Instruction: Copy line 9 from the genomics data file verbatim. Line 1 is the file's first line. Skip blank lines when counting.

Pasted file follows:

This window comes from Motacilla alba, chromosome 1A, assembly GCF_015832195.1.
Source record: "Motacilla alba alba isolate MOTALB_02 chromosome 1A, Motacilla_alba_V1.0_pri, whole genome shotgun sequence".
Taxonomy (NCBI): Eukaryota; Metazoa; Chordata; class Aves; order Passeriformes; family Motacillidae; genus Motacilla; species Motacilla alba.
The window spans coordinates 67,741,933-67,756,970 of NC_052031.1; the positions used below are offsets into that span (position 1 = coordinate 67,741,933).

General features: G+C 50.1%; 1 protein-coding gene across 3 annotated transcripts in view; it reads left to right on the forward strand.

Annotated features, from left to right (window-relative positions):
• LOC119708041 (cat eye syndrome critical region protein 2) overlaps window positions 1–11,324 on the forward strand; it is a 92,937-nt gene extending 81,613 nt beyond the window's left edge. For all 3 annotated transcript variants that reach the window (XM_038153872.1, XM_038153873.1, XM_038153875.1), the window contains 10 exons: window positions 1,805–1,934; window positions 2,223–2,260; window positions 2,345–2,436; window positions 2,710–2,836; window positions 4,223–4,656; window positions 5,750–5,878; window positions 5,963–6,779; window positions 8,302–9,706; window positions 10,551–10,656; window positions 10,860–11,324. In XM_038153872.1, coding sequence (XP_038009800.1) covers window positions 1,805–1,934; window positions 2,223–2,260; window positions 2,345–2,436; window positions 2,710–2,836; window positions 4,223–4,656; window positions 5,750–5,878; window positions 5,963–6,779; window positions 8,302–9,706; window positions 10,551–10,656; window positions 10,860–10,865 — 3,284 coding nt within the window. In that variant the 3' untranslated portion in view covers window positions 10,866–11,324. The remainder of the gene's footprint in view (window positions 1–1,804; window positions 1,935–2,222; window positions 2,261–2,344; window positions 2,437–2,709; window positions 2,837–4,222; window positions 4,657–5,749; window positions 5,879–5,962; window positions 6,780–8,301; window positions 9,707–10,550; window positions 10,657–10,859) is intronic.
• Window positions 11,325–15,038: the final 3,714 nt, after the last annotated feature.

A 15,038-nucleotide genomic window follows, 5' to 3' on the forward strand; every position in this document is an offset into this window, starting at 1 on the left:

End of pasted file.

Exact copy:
A 15,038-nucleotide genomic window follows, 5' to 3' on the forward strand; every position in this document is an offset into this window, starting at 1 on the left: